The origins of Hampstead

Hampstead is known for its village feel, independent shops and for Hampstead Heath. It has some of the most expensive housing in the Greater London area and has more millionaires within its boundaries than any other area of the United Kingdom.

The name comes from the Anglo-Saxon words ham and stede and is a cognate of the modern English “homestead”.

hampsteadtwo
Late Victorian Hampstead.

By 1653 Hampstead, which was a village on a hill within easy reach of London, had acquired an additional attraction, when it was promoted as a place of clean air and medicinal qualities of the chalybeate waters (water impregnated with iron).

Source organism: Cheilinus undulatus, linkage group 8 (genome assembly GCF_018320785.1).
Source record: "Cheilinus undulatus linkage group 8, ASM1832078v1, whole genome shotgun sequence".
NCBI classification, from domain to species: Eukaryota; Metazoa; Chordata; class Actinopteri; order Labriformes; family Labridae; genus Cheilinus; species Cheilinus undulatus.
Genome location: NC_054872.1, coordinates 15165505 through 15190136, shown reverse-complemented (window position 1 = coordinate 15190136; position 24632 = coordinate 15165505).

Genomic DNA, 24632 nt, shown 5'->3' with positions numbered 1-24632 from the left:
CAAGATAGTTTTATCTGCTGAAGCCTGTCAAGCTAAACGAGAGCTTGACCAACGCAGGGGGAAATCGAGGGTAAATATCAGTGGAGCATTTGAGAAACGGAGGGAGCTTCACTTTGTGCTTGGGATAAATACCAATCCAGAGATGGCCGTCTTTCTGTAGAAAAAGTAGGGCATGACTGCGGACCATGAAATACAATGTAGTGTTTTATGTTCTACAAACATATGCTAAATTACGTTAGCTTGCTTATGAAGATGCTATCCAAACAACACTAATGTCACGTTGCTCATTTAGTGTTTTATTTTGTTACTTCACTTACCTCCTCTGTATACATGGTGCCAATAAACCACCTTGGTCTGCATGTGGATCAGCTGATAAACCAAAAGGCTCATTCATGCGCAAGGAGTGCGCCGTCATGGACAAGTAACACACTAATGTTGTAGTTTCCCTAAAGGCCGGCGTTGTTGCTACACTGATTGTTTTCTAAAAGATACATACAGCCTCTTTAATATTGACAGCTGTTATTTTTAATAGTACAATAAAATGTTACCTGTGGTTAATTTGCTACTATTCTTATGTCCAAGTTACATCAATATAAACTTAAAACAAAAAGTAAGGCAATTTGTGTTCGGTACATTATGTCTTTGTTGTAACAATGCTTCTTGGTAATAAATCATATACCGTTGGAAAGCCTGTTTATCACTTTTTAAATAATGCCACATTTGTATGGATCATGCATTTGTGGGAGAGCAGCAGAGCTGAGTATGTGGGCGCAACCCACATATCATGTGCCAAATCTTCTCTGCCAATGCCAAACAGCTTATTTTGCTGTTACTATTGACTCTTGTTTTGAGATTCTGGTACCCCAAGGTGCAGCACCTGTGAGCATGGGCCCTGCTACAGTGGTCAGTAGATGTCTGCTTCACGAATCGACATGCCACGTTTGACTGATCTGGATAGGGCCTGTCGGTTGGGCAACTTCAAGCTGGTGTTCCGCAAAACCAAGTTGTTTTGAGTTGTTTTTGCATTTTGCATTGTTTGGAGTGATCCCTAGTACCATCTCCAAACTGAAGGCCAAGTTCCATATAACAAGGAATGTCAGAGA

During the 19th century Hampstead significantly expanded as roads were built following the new railway lines which hastened the development of those areas. The railway also brought day-trippers to enjoy the heath. By 1891 the population of Hampstead was about 68,000 which was more than double that of 1871. This growth in population led to the building of new amenities, these included new churches, chapels, schools, a bigger and better workhouse, police and fire stations, a cemetery, water supply and sewage system.

In 1888, Hampstead became part of London.

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